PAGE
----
To Squat, or To Sit: That Is the Question

Credit: Mark Buckawicki, Wikimedia Commons.

Credit: Mark Buckawicki, Wikimedia Commons.

Let me apologize in advance, this post is about poop. Or rather, pooping.

My college suitemates and I always get together every Halloween. This year, my friend Kathy hosted us at her apartment outside New York City, and I happened upon a very interesting contraption in her bathroom. I believe the correct term is squatty potty? A platform specifically designed for toilet users to perch upon it and, well, squat instead of sit. The device belonged to one of her roommates, and I have to say I found it both fascinating and hilarious.

Squatting has gained more of a following in recent years, as scientists become more interested in how our bodies cope with the sedentary lifestyle of industrialization. Of course, there are also millions of people around the world who squat out of necessity because they don’t have Western toilets. Doctors have been suggesting we squat instead of sit since the 1960s. Their rational? It’s just better or more natural for our physiology. Sitting, they say, puts the passage from the rectum to the anal canal at the wrong angle. A 2010 study published in the journal Lower Urinary Tract Systems suggests that squatting produced a 126° angle, compared a 100° angle when sitting. When one squats, the rectoanal angle is straighter, so pooping requires less effort.

Though some have been touting the benefits of squatting for a while, there’s not a lot of rigorous scientific study on the subject. In a 2003 study, a researcher asked 28 people to time themselves while pooping in three different positions: sitting on a standard toilet, sitting on a shorter toilet, and squatting. Everybody pooped six times in each position, and rated how hard they thought it was. Squatting proved faster and easier. But, another study in 52 patients found no reduction in strain, based on whether or not squatting reduced weakening of muscles at the bottom of the pelvis. Everybody seems to test squatting in a different way, so it’s hard to compare conclusions.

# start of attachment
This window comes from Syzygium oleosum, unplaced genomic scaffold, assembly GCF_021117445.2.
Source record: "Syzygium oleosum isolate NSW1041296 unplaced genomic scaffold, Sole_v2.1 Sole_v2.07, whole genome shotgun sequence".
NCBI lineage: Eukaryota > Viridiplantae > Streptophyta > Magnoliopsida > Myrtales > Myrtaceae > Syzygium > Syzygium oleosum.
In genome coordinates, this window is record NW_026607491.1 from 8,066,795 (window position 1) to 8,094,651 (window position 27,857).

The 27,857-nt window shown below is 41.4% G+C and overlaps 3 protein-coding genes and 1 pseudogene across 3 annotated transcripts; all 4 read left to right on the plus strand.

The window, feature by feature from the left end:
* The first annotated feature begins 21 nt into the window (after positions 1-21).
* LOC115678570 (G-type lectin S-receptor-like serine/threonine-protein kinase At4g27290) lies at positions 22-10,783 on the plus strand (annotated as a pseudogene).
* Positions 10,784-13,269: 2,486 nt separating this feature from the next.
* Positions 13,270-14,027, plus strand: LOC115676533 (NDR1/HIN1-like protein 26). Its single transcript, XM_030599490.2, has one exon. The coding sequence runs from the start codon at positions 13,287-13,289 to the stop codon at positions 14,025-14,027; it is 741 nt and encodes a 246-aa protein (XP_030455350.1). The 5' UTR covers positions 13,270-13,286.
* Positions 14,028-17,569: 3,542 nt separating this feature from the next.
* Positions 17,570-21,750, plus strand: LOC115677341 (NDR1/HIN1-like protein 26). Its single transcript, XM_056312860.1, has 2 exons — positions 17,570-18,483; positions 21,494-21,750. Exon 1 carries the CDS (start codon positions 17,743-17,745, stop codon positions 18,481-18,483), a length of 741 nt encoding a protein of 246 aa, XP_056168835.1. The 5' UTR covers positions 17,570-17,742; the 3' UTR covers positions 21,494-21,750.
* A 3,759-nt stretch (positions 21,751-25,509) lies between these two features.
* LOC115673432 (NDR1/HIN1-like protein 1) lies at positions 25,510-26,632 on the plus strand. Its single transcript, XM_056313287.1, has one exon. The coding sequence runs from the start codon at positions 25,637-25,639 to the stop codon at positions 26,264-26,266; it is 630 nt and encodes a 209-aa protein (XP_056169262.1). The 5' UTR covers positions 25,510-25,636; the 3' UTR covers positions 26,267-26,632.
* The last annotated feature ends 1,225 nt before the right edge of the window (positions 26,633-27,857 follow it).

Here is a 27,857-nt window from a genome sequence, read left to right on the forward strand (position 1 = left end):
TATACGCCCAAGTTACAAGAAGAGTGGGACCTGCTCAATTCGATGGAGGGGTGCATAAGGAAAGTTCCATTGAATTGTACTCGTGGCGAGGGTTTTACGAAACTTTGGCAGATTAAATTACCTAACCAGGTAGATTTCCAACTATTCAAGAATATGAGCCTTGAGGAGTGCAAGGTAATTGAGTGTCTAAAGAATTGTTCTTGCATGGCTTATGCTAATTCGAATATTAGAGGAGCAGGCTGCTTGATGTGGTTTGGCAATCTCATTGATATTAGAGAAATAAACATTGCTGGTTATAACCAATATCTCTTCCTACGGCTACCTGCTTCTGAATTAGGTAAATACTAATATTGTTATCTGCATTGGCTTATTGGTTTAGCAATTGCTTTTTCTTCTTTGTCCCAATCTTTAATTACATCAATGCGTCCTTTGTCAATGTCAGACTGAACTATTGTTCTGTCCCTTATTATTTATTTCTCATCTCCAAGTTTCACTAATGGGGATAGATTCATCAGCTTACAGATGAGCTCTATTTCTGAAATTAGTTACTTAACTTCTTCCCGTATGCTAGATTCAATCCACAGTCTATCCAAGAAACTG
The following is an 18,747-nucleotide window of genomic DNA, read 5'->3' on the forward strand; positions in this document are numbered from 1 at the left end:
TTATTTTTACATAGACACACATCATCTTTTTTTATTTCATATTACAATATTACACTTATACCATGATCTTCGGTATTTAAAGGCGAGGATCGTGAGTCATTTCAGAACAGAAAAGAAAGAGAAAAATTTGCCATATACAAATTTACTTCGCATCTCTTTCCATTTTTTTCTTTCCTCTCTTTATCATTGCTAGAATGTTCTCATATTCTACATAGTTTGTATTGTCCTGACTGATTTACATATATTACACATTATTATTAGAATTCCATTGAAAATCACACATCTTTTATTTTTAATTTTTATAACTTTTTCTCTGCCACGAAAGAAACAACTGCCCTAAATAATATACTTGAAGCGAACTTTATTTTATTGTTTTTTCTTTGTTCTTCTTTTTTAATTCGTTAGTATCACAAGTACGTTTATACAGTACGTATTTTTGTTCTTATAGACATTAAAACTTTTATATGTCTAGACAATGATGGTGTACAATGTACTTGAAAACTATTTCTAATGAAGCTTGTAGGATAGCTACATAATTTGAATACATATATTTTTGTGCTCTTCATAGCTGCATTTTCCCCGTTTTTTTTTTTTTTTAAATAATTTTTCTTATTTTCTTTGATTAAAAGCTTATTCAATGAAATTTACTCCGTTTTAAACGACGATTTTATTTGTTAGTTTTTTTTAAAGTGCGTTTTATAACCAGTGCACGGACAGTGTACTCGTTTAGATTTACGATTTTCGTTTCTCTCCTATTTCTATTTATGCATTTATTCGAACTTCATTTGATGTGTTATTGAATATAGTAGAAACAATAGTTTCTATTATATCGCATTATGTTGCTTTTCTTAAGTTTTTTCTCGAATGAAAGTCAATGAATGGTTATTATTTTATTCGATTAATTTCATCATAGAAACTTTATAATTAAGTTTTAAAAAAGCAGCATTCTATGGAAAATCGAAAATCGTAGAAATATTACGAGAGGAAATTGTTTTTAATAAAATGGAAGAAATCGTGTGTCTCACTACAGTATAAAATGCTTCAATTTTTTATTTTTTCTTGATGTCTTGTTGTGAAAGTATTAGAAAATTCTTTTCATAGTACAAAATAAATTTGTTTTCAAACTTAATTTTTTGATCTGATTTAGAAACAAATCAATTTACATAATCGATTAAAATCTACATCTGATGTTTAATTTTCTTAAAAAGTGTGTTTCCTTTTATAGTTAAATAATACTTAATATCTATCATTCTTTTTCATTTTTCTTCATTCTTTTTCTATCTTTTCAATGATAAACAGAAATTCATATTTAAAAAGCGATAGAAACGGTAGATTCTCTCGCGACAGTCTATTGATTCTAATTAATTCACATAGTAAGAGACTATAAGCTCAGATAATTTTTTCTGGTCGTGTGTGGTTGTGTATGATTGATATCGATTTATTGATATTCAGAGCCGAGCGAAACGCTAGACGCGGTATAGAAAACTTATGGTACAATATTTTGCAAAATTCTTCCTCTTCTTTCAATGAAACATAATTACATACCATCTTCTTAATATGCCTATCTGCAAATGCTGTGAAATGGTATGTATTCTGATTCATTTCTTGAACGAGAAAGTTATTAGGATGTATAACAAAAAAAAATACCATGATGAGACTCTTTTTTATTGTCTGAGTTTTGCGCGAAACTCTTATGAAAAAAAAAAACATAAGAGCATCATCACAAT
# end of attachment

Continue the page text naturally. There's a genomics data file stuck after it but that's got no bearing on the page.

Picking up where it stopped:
Does less strain on human physiology actually have a noticeable impact on someone’s health? Some say yes. When having some difficulty doing one’s business sometimes, people sometimes take a deep breath and try to exhale without releasing air through the nose or mouth – consciously or unconsciously. This is called the Valsalva Manoeuver (named for 17th century Italian anatomist Antonio Valsalva). It sounds like a figure skating move, but it’s actually a style of breathing that’s used in medical tests and scuba diving, as well. It does put a little more pressure on the heart though. A study from 1990 argued that because squatting is linked to less strain, it might prevent those at high risk for a heart attack from having one on the can.

There’s also the argument that it reduces the risk of hemorrhoids. Doctors have certainly recommended it as a treatment. Some have also posited that it even prevents colorectal cancer. There’s very minimal (if any) data to support any claims of long- or short-term health benefits. Though the scientific verdict on the subject is still out, that obviously hasn’t stopped many from joining the squatting revolution.

Personally, I lack the balance and grace required to squat on a toilet platform, so I can’t say I’ve tested it out. But, my friend Agnes did, and in her words, “it was as pleasant as that kind of experience could be.” If you are so inclined this holiday season, a Google search of squatting toilet returns eight pages of options. They even sell them on ETSY.

* Note: Names have been changed for privacy…or because poop discussions apparently make my friends blush. 


One Comment on “To Squat, or To Sit: That Is the Question”

  1. Is it wrong that I’m fascinated and also am seriously considering looking for this on Etsy? Oh Etsy, you tree-hugging craftsters.

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